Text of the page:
25 September 2020
Letter from Editor

City Hive CEO calls out investment management industry leadership for greenwashing diversity and inclusion


by City Hive
City Hive CEO calls out investment management industry leadership for greenwashing diversity and inclusion

Earlier today City Hive sent a letter to Chief Executives across the investment management industry highlighting the lack of real, genuine action by the sector and its leadership to prioritise diversity and inclusion. 

While there has been a welcome increase in awareness through the #IAM, #BlackLivesMatter #TimesUp and #Metoo campaigns, I am disappointed by the lack of action the investment management industry has taken to address diversity and inclusion. To create impactful changes, firms must make significant cultural changes, and that starts at the top.  Awareness does not equal action. The lack of tangible, measurable results, demonstrates where diversity and inclusion sit in terms of priorities.  Improving diversity, be it gender, ethnicity, LGBTQ, education, socioeconomic, neurodiversity and so forth, should be embedded as a key business objective, not a nice to have once a year on International Women’s Day or when there has been a gross injustice.  Diversity and inclusion matter 365 days of the year and should be ingrained in every companies prudent, sustainable management.

Studies have proven that diversity of thought, experience and background create greater, positive, long-term outcomes.  For an industry which is reliant on idea generation and innovation it is shocking that companies continually overlook these advantages. Chief Executives talk the talk, regularly purchasing tables at awards, sponsoring events, posting on/during commemorative days/months, and acting as signatories to doctrines highlighting their commitment to improving diversity within their own firms and across the industry. However, without action, this is just box-ticking. Few, if any, can walk the walk.  For example, annual publication of Gender Pay Gap figures does not signify a genuine commitment to closing the gap; it requires allocated resources, prioritisation into business objectives and a genuine commitment from the top down.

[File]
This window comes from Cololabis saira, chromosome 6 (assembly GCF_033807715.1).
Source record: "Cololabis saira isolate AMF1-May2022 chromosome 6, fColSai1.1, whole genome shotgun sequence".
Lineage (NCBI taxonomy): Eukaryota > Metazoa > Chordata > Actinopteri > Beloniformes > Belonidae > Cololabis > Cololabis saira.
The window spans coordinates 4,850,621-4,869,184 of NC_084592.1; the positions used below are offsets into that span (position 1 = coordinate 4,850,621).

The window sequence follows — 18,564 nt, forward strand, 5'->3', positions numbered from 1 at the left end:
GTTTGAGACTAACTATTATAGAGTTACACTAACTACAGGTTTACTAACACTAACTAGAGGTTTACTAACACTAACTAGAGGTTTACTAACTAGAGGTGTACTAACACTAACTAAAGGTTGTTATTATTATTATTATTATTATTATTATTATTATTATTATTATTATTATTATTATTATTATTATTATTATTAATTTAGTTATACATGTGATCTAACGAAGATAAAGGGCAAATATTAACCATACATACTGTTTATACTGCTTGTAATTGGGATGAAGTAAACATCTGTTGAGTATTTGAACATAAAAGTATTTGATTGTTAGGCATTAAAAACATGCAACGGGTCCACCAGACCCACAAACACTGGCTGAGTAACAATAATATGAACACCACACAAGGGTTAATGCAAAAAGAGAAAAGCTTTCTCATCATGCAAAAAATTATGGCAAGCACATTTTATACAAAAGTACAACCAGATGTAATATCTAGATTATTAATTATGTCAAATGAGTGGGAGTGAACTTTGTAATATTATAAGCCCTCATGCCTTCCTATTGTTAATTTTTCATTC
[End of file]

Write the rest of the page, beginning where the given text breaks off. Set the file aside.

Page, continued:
Gender Pay Gap reporting is a mandated measure intended to address an inequality. However, in March 2020 the Government Equalities Office (GEO) and the Equality and Human Right Commission (EHRC) gave firms a free pass by suspending reporting regulations due to Covid-19.  The decision by the UK government, and the choice by many companies to not publish these figures underscores the lack of prioritisation and commitment to close the gap by the Government, CEOs and firms.  This is disappointing given the 2019 gender pay gap figure for the investment management industry was 31% [1].  Moreover, this sends a poor signal about the longevity of other initiatives dedicated to improving equality. 

While sustainability and ESG are the phrase du jour with many firms stating that it is ingrained in their DNA as investors and employers, we do not see firms meeting their own sustainability responsibilities by prioritising diversity to create a more inclusive and equitable industry. It is simply another form of greenwashing. 

We stand side by side with our peers spearheading #100BlackInterns and The Diversity Project, all working with same goal of creating greater diversity, inclusion and equality. However, firms need to do more to demonstrate that they are making systematic changes, inclusive of business objectives, culture, infrastructure, governance, recruitment processes and remuneration policies to ensure genuine outcomes. 

While brand, performance and returns remain paramount to the investment management industry, firms are neglecting to support their most valuable assets, their employees- current and future. Covid-19 has irreparably changed the landscape of the workplace as well as the way people think about it. Given the wealth transfer from baby boomers to mission driven millennials and social entrepreneurs, employees want to work for meaningful companies that are investing in them, have a progressive culture and are in fact making a positive impact on the world we live in. Firms need to realise that attraction and retention of talent incorporates having a diverse and equitable culture and ensuring there are channels of growth for all individuals throughout the entirety of their career with their firm. Companies need to do this to reduce risk and futureproof their business, it is no longer an option. 

I founded City Hive in 2016 because I was frustrated by the lack of diversity and wanted to challenge the investment management industry and be a force of positive change. We are a group of seasoned and experienced professionals, passionate about engaging with, educating, collaborating with, and holding the sector accountable to become more diverse, equitable and inclusive. However, to create impactful change, collaboration in achieving these goals is key. It is time for the leadership from individual firms to acknowledge that they cannot do this on their own.  We need to work collectively as an industry, to establish and create measurable results, catalyse the cultural change that is needed and start to embed diversity, inclusion and equality into business objectives. 

The real question is, what type of leader do you want to be? Do you want to be the Chief Executive that is forced to make changes, or do you want to be the leader that is part of the solution, investing in creating a long-term, positive, impact on this incredible industry.  Change is happening now, join us at the table.  There is room for all. 


Bhavini Shah,

Chief Executive, City Hive